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Longman Dictionary of Contemporary English
COLLOCATIONS FROM OTHER ENTRIES the plague (=try hard to avoid him)
▪ Why did you speak to him? You usually avoid him like the plague.
bubonic plague
▪ Monservate was demolished after an outbreak of bubonic plague, an unusual fate for a station.
▪ Global incidences of cholera, tuberculosis, diphtheria and bubonic plague have all increased significantly in the last five years.
▪ Later on, my nursing studies taught me it had been a form of bubonic plague.
▪ You know, the ones about the bubonic plague and all that.
▪ Thus, there seems little doubt that it was bubonic plague which struck Chesterfield in 1586-87.
▪ Elsewhere, typhus carried off many who had been weakened by starvation; in Chesterfield the pestilence was almost certainly bubonic plague.
▪ The writer's po-faced style occasionally irritates: do people really need reminding that cases of bubonic plague should be treated immediately?
▪ Hisey said rodents can carry bubonic plague and other diseases and attract fleas.
▪ As you know, the best commercial travel pictures avoid people like the plague.
▪ I guess I have avoided it like the plague, without much wanting to admit my cowardice.
▪ Self-pity is a totally contemptible vice and I have throughout many vicissitudes and much unmerited disappointment avoided it as a plague.
▪ Trees evenly spaced, at regulation height, and all plumb vertical, must be avoided like the plague.
▪ Unless they are quite brilliant, jokes are best avoided in essays. Avoid cliches like the plague! 6.
▪ The Profitboss avoids committees like the plague.
▪ The place has given off a bad odour for years and I have always avoided it like the plague.
▪ But if you just want to use your computer for word-processing or web-surfing, avoid it like the plague.
▪ Sixty-two villagers died of the plague in the seventeenth century.
▪ At about the same time, his two legitimate sons died of the plague.
▪ He died in 1167 of plague after the defeat of the army near Tusculum.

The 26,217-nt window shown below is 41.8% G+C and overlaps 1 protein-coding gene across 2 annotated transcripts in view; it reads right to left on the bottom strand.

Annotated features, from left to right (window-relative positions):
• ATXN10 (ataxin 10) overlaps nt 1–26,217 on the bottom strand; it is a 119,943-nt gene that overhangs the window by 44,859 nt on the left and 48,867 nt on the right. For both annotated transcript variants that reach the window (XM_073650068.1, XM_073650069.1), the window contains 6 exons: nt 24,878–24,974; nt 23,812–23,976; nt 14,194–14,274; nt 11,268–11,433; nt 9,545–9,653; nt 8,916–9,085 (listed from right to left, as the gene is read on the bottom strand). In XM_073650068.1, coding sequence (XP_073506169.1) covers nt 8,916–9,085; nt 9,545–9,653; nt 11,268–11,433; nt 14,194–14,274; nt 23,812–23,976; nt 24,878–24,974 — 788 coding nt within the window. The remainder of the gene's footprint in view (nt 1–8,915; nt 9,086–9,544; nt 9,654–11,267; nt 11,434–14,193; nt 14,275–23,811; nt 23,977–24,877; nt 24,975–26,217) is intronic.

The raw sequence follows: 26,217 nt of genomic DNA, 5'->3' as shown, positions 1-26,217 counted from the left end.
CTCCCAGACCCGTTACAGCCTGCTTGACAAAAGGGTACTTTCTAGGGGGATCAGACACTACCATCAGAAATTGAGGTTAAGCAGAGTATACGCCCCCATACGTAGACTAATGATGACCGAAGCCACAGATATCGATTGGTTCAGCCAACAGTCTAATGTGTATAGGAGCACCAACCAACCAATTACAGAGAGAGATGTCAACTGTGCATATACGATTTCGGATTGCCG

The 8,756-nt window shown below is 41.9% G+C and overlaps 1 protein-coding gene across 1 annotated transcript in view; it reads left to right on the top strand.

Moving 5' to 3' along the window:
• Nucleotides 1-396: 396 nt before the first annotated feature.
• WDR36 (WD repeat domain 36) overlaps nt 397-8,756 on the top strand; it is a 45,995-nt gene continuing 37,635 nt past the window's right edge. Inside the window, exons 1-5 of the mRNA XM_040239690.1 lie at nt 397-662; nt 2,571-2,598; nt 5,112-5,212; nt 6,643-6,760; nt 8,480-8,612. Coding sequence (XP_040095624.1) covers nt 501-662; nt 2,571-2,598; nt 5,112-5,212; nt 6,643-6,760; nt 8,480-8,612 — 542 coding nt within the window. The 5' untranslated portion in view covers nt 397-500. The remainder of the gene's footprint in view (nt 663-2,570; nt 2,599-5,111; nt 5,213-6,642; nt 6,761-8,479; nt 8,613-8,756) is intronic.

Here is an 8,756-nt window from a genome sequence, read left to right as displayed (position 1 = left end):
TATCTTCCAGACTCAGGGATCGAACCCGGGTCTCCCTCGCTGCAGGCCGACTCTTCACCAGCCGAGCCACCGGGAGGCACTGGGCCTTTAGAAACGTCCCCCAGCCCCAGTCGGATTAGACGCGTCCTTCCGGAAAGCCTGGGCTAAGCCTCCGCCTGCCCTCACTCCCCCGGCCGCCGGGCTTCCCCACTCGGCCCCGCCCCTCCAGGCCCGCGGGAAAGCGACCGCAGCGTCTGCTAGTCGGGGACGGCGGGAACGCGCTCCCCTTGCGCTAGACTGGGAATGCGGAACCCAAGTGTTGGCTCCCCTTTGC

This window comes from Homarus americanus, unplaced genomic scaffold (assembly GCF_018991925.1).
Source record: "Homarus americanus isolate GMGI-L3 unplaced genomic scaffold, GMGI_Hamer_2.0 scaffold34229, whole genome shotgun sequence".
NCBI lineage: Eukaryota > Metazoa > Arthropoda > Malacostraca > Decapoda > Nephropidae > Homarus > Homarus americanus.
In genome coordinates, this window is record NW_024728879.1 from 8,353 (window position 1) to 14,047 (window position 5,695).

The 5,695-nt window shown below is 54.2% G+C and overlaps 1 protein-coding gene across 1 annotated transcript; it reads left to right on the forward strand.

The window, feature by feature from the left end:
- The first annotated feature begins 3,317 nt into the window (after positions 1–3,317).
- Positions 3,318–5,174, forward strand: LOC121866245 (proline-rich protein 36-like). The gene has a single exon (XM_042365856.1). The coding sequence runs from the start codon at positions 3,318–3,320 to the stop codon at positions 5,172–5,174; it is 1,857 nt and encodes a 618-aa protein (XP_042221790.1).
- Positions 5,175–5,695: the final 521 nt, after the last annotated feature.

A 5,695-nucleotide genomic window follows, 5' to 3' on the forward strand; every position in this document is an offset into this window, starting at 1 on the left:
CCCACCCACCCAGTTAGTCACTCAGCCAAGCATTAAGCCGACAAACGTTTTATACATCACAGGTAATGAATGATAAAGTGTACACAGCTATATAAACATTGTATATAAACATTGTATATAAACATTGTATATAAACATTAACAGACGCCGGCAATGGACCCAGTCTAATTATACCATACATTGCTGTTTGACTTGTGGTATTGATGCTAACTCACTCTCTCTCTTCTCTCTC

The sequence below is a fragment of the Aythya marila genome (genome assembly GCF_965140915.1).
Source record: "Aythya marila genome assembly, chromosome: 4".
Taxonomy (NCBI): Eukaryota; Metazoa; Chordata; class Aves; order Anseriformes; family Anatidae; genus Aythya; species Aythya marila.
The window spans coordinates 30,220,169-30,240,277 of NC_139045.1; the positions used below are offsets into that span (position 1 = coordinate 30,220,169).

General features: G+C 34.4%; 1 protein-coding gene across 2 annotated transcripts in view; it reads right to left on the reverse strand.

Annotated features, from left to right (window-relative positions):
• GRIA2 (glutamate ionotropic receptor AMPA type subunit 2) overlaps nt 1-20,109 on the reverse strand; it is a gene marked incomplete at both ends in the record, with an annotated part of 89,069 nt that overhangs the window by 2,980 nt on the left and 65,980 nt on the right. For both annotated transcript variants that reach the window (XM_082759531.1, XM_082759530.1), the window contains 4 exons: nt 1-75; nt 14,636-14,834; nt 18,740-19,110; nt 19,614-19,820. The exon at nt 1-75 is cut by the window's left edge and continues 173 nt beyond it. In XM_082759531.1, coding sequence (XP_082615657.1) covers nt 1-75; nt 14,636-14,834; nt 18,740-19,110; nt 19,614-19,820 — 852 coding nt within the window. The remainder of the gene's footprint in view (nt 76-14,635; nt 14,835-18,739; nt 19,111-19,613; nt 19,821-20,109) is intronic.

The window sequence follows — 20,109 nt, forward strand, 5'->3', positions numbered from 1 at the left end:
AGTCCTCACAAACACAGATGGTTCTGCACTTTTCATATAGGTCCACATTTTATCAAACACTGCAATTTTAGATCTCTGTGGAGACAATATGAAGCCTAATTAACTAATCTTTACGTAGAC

▪ Women died in labor, men died in battle, millions died in plagues.
▪ Compliance sometimes led to delay in burial, though there was a waiver for anyone dying of the plague.
▪ AIDS has been called a sexual plague.
▪ an outbreak of plague
▪ His speech carried a surprising pledge to end by March a nationwide plague of salary arrears.
▪ I was not comfortable talking to kids, particularly boys, and I avoided the older ones like the plague.
▪ Meanwhile she was not to set foot outside the door, as a plague of field-mice infested the estate.
▪ The plague spreads: more atoms split, and then yet more.
▪ There are now three people dead - it's like a plague that's struck the whole Lossie complex.
▪ Though relatively healthy animals, state health officials warn that they are notoriously susceptible to bubonic plague.
▪ Yet the final image of him working with plague victims transforms him into a heroic character.
▪ He had, nevertheless, put his finger on a problem that still plagues museums.
▪ You've been plaguing the life out of me and everybody else for as long as I've worked here.
▪ Perhaps this is a reflection of the problems that have plagued nuclear fission.
▪ Perhaps the most noticeable earnings problem has plagued the semiconductor group, the hottest sector through the first three quarters of 1995.
▪ The visitors were again struck by injury; a problem which has plagued them all season.
▪ Yet the same problems which plagued the civil courts prevailed.
▪ Bugel wants to correct the problems that plagued his rushing defense and offense against the Chargers.
▪ He had, nevertheless, put his finger on a problem that still plagues museums.
▪ Only this season, his second in Tucson, has Davis avoided the myriad off-court problems that plagued his career since childhood.
▪ But the injured continued to plague the system with their suits, and finally a bargain was struck.
▪ Yet the ageless question continued to plague us.
▪ Elway has been plagued all season by back problems.
▪ Heavy rains continue to plague the state.
▪ Social problems plague these low-income communities.
▪ The area is plagued by soil erosion and flooding.
▪ Fires continued to burn elsewhere in the West in states plagued by one of the worst droughts of the century.
▪ Frederick was plagued with one illness after another throughout his childhood, mainly suffering from asthma and other breathing problems.
▪ Louka is also plagued by the police who are very suspicious about his bogus marriage.
▪ Nevertheless the Republicans, plagued by continuing factional disputes over strategy, tactics and supply, proved unable to recapture lost territory.
▪ Perhaps the most noticeable earnings problem has plagued the semiconductor group, the hottest sector through the first three quarters of 1995.
▪ Price inflation plagued the distribution of imported goods and was aggravated by bottlenecks in ports like Khorramshahr and beyond.
▪ Some say these were sent by the Witch King to plague him.
▪ Wanda Kaczynski is plagued by guilt.
The Collaborative International Dictionary

Plague \Plague\, n. [L. plaga a blow, stroke, plague; akin to Gr. ?, fr. ? to strike; cf. L. plangere to strike, beat. Cf. Plaint.]